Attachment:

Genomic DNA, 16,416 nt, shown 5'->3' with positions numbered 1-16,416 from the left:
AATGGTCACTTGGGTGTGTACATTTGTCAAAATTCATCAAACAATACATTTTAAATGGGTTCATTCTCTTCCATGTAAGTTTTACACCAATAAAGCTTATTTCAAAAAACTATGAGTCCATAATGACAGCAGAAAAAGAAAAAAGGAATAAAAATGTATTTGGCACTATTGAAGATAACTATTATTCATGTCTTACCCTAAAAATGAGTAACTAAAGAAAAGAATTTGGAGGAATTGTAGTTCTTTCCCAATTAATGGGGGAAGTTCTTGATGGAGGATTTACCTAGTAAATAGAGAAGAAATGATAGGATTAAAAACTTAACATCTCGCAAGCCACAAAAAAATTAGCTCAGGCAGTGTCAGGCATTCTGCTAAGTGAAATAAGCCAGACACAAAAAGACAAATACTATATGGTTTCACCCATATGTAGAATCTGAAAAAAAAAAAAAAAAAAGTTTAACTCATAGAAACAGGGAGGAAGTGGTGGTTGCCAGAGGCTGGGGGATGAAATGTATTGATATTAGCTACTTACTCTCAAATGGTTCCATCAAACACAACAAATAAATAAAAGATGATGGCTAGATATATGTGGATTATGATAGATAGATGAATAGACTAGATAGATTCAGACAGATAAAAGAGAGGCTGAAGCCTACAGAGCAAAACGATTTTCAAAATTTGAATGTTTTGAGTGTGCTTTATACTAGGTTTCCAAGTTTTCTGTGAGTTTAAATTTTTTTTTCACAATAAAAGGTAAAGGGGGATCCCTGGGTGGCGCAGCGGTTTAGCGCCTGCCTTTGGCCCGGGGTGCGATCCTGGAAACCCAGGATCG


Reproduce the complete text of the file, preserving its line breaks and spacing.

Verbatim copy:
Genomic DNA, 16,416 nt, shown 5'->3' with positions numbered 1-16,416 from the left:
AATGGTCACTTGGGTGTGTACATTTGTCAAAATTCATCAAACAATACATTTTAAATGGGTTCATTCTCTTCCATGTAAGTTTTACACCAATAAAGCTTATTTCAAAAAACTATGAGTCCATAATGACAGCAGAAAAAGAAAAAAGGAATAAAAATGTATTTGGCACTATTGAAGATAACTATTATTCATGTCTTACCCTAAAAATGAGTAACTAAAGAAAAGAATTTGGAGGAATTGTAGTTCTTTCCCAATTAATGGGGGAAGTTCTTGATGGAGGATTTACCTAGTAAATAGAGAAGAAATGATAGGATTAAAAACTTAACATCTCGCAAGCCACAAAAAAATTAGCTCAGGCAGTGTCAGGCATTCTGCTAAGTGAAATAAGCCAGACACAAAAAGACAAATACTATATGGTTTCACCCATATGTAGAATCTGAAAAAAAAAAAAAAAAAAGTTTAACTCATAGAAACAGGGAGGAAGTGGTGGTTGCCAGAGGCTGGGGGATGAAATGTATTGATATTAGCTACTTACTCTCAAATGGTTCCATCAAACACAACAAATAAATAAAAGATGATGGCTAGATATATGTGGATTATGATAGATAGATGAATAGACTAGATAGATTCAGACAGATAAAAGAGAGGCTGAAGCCTACAGAGCAAAACGATTTTCAAAATTTGAATGTTTTGAGTGTGCTTTATACTAGGTTTCCAAGTTTTCTGTGAGTTTAAATTTTTTTTTCACAATAAAAGGTAAAGGGGGATCCCTGGGTGGCGCAGCGGTTTAGCGCCTGCCTTTGGCCCGGGGTGCGATCCTGGAAACCCAGGATCG